We load up and make it to DePue on Wednesday. The next day we get spotted and unloaded in our pit area. We spent some time testing. At some point I figured I better put a bag over my foot because it was starting to get red and it hurt a little. As I also mentioned earlier, we had been having serious problems with our Nydahl ignition system. It was a so called 50,000 volt CD ignition system with Champion polar gap plugs. It was very inconsistent. We would be running good, then it would start cutting out, and didn't matter which engine. If you would even whisper the word "water" the engine might just shut off completely. I learned a lot during that year about avoiding roostertails. It wasn't just water though, and we tried everything to make that system work. We even got rid of the 12 volt Honda motorcycle battery for that new B hydro and installed a 12 volt aircraft battery that was twice as heavy and would maintain a charge very much longer. It was with this setup that we ran our elimination heat for the 1970 B Hydro Nationals.

    The water had gotten choppy and the transom would slap the waves hard....especially with the extra weight of the battery and 4 pipes hanging off the back. Everything was Okay during that first lap, but the battery didn't fit the slot for the Honda battery and so started moving around and loosening the rope we had it tied down with. Going through the number one turn on lap two, the battery leaned over and make contact with our steel Bowden cable. I got a real shock through the throttle. I didn't know what was happening at first. It was only momentary and as I was going down the back straight everything was fine. Going through the bottom turn, the battery tilted again and I got another huge shock. By then, I figured it was the battery making contact with the throttle cable and I jerked the steering wheel to the right to upright it. Had to take the turn wide. So the next turn I was ready for it and eased as much as I could so the battery would stay in place, but with all the bouncing around I still got a shock. By now I was gun shy of going into a turn, so I slowed down until I got back to the back straight and got back on the throttle. Half way down the back straight it felt like a three inch yellow jacket or hornet stung my foot where the cut was a the bag long gone. Now What? I wanted to rub my instep against something to make the hurt go away, but I couldn't do anything but concentrate on the next, and last turn I had to get through. Can't remember if I got shocked that last time or not, but I took the very wide slow circle back to the pits. When I got the boat stopped I looked back and saw that all the tops but maybe one or two were broken off the vent caps of the battery. The slapping at the transom that caused the battery to come loose was also causing lead weights in the vent caps to jump around like Mexican jumping beans. They were heavy and designed to seal off vents if an airplane flew upside down. We had never considered that would happen. I didn't qualify, but the good news was the acid must have killed any infection in my foot that was starting to develop. So that's the story behind this boat Dale. And it was in DePue 1970.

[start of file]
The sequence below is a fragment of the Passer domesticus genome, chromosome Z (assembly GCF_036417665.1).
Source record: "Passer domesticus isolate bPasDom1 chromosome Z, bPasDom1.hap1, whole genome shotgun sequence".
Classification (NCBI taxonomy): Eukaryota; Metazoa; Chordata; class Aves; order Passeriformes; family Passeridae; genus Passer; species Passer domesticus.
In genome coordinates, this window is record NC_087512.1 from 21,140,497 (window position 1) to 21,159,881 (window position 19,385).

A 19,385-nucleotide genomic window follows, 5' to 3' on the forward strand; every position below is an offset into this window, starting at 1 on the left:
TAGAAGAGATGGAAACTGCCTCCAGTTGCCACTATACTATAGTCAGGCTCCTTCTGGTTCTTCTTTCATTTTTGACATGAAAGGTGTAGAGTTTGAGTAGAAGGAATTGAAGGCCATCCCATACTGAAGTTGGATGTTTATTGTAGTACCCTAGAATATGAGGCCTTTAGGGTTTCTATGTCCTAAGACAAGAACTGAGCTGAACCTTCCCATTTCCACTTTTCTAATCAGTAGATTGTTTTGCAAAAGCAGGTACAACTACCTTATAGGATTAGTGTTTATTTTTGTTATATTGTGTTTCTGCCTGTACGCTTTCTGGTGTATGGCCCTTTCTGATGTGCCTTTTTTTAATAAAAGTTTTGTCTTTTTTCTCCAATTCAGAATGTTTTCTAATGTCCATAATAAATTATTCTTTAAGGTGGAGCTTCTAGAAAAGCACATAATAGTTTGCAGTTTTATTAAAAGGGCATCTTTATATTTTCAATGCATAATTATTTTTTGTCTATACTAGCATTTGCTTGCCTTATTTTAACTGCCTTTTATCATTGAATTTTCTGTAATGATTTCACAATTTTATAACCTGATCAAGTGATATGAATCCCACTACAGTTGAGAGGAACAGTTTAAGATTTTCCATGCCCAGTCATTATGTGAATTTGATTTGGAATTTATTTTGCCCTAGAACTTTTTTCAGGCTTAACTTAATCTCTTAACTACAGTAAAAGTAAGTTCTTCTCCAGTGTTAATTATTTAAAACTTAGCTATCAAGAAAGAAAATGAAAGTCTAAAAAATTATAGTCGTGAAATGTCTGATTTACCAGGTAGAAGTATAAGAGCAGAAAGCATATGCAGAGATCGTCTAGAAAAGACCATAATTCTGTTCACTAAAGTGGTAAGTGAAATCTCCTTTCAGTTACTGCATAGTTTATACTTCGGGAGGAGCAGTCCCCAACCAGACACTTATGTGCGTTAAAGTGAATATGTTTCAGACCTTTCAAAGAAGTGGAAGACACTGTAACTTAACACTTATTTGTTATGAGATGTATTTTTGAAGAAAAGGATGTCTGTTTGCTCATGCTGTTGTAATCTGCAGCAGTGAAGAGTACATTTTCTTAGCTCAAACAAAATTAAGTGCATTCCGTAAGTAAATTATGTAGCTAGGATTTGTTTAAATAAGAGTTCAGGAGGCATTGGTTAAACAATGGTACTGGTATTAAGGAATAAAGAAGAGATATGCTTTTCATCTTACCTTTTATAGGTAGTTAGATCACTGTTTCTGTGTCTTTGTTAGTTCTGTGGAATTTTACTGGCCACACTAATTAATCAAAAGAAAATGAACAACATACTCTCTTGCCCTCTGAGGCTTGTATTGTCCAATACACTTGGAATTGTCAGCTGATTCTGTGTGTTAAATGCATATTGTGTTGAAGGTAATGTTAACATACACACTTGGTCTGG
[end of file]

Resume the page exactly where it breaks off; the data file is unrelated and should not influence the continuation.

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  8. #18
    Chris Hellsten Chris Hellsten's Avatar